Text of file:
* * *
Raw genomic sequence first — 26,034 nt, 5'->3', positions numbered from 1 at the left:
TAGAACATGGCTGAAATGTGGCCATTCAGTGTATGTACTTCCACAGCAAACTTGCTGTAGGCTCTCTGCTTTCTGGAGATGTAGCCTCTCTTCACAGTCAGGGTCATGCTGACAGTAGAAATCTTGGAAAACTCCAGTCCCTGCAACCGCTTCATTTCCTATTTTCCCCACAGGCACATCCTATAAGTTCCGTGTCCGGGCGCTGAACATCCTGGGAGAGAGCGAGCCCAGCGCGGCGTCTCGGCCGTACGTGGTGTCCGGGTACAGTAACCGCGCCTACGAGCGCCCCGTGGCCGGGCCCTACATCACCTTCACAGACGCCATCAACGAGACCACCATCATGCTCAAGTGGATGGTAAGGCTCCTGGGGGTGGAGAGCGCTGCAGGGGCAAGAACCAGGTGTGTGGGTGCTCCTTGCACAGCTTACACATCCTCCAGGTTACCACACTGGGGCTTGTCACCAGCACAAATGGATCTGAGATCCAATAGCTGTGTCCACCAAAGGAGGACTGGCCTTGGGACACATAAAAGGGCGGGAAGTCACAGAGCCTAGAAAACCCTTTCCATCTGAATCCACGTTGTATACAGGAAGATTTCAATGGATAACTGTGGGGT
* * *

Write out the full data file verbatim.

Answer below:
Raw genomic sequence first — 26,034 nt, 5'->3', positions numbered from 1 at the left:
TAGAACATGGCTGAAATGTGGCCATTCAGTGTATGTACTTCCACAGCAAACTTGCTGTAGGCTCTCTGCTTTCTGGAGATGTAGCCTCTCTTCACAGTCAGGGTCATGCTGACAGTAGAAATCTTGGAAAACTCCAGTCCCTGCAACCGCTTCATTTCCTATTTTCCCCACAGGCACATCCTATAAGTTCCGTGTCCGGGCGCTGAACATCCTGGGAGAGAGCGAGCCCAGCGCGGCGTCTCGGCCGTACGTGGTGTCCGGGTACAGTAACCGCGCCTACGAGCGCCCCGTGGCCGGGCCCTACATCACCTTCACAGACGCCATCAACGAGACCACCATCATGCTCAAGTGGATGGTAAGGCTCCTGGGGGTGGAGAGCGCTGCAGGGGCAAGAACCAGGTGTGTGGGTGCTCCTTGCACAGCTTACACATCCTCCAGGTTACCACACTGGGGCTTGTCACCAGCACAAATGGATCTGAGATCCAATAGCTGTGTCCACCAAAGGAGGACTGGCCTTGGGACACATAAAAGGGCGGGAAGTCACAGAGCCTAGAAAACCCTTTCCATCTGAATCCACGTTGTATACAGGAAGATTTCAATGGATAACTGTGGGGT